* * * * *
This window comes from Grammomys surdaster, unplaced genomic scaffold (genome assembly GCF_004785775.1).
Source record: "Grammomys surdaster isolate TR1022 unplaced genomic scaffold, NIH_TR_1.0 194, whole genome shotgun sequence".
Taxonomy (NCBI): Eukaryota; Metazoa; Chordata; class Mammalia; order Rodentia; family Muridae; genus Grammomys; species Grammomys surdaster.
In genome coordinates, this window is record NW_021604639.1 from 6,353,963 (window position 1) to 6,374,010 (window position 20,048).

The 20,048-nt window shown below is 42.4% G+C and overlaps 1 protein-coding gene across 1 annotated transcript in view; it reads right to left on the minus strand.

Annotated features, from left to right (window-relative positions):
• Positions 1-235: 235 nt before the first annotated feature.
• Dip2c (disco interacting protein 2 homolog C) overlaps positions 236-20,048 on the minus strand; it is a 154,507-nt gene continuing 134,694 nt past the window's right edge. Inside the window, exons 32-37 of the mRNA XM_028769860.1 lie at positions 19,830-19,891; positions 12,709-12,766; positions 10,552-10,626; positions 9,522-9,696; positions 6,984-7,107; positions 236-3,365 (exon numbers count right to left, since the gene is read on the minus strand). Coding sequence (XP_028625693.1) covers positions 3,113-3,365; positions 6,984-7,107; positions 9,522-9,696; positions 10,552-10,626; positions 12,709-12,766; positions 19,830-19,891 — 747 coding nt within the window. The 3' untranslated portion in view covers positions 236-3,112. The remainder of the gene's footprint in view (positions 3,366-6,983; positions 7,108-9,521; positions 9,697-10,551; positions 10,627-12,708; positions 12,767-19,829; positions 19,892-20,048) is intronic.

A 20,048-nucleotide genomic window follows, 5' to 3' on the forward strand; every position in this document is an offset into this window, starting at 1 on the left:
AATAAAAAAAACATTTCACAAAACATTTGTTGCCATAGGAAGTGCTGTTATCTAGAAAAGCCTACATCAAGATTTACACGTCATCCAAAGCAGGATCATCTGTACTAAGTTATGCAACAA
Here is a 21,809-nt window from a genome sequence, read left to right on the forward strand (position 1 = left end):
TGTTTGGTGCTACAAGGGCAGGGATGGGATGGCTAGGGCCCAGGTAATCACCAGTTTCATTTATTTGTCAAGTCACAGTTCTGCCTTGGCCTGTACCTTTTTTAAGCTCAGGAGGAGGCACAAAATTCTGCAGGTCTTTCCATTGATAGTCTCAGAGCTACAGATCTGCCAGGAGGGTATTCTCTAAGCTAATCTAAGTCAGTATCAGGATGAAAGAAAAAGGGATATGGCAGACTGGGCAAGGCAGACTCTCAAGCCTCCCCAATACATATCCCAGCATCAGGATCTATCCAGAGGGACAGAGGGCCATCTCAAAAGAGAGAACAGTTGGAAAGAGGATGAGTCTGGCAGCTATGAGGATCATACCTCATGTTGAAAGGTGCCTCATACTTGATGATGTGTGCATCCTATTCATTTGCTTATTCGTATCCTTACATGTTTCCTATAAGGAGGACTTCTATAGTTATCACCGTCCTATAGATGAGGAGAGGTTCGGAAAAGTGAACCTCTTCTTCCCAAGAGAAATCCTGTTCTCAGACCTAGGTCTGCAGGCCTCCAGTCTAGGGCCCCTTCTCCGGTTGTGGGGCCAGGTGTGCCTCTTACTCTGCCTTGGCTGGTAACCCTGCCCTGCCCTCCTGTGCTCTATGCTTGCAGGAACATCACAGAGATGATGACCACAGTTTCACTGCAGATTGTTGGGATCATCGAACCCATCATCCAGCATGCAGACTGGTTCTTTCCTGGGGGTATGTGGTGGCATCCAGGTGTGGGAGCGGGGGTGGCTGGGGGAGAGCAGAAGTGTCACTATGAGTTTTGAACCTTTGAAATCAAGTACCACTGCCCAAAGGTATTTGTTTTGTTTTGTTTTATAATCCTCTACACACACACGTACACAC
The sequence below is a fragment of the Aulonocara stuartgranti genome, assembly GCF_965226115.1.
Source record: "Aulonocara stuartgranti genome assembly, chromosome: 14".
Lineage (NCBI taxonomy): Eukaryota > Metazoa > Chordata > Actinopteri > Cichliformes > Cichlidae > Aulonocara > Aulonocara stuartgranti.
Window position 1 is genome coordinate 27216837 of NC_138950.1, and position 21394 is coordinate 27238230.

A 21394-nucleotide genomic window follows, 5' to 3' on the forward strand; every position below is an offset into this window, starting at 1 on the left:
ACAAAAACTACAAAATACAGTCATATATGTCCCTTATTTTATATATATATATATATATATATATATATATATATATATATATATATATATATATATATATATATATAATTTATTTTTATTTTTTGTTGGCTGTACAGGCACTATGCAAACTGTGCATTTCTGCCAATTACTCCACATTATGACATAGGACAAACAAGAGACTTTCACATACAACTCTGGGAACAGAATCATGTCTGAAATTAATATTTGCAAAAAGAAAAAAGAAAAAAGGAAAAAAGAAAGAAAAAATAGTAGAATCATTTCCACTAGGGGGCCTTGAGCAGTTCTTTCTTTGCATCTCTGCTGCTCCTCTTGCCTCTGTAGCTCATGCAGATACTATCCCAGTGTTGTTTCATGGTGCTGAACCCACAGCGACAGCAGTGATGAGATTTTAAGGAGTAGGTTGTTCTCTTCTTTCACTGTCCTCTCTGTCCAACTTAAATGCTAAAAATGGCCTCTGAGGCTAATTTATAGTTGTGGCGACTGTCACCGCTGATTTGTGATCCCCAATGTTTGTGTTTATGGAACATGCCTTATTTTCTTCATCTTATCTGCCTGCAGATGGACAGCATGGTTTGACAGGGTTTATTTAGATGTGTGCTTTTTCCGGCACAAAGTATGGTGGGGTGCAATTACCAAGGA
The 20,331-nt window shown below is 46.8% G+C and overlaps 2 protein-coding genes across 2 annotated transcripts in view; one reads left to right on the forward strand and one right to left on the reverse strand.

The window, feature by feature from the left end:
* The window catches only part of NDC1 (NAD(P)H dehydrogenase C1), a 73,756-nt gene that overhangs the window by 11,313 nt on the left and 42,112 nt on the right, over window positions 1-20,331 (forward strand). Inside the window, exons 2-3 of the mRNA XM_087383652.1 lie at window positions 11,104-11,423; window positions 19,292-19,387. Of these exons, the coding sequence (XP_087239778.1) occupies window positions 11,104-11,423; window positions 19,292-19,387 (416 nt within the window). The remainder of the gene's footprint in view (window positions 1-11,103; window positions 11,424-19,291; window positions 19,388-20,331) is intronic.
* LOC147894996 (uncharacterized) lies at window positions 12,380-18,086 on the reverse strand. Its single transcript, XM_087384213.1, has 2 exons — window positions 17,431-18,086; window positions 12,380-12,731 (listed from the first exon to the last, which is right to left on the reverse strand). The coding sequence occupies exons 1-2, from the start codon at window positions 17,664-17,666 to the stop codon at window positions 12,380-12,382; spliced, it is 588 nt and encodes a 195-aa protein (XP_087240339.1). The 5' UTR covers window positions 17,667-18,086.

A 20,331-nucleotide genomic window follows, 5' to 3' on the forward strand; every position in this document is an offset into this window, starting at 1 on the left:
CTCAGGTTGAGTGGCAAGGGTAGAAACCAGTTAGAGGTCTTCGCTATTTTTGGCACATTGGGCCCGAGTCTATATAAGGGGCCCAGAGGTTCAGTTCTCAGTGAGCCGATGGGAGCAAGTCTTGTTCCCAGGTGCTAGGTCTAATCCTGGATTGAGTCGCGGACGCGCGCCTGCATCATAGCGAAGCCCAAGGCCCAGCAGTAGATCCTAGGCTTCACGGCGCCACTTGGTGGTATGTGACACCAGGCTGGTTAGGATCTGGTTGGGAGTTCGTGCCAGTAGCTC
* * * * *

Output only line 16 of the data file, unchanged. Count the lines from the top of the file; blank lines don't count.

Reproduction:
Window position 1 is genome coordinate 27216837 of NC_138950.1, and position 21394 is coordinate 27238230.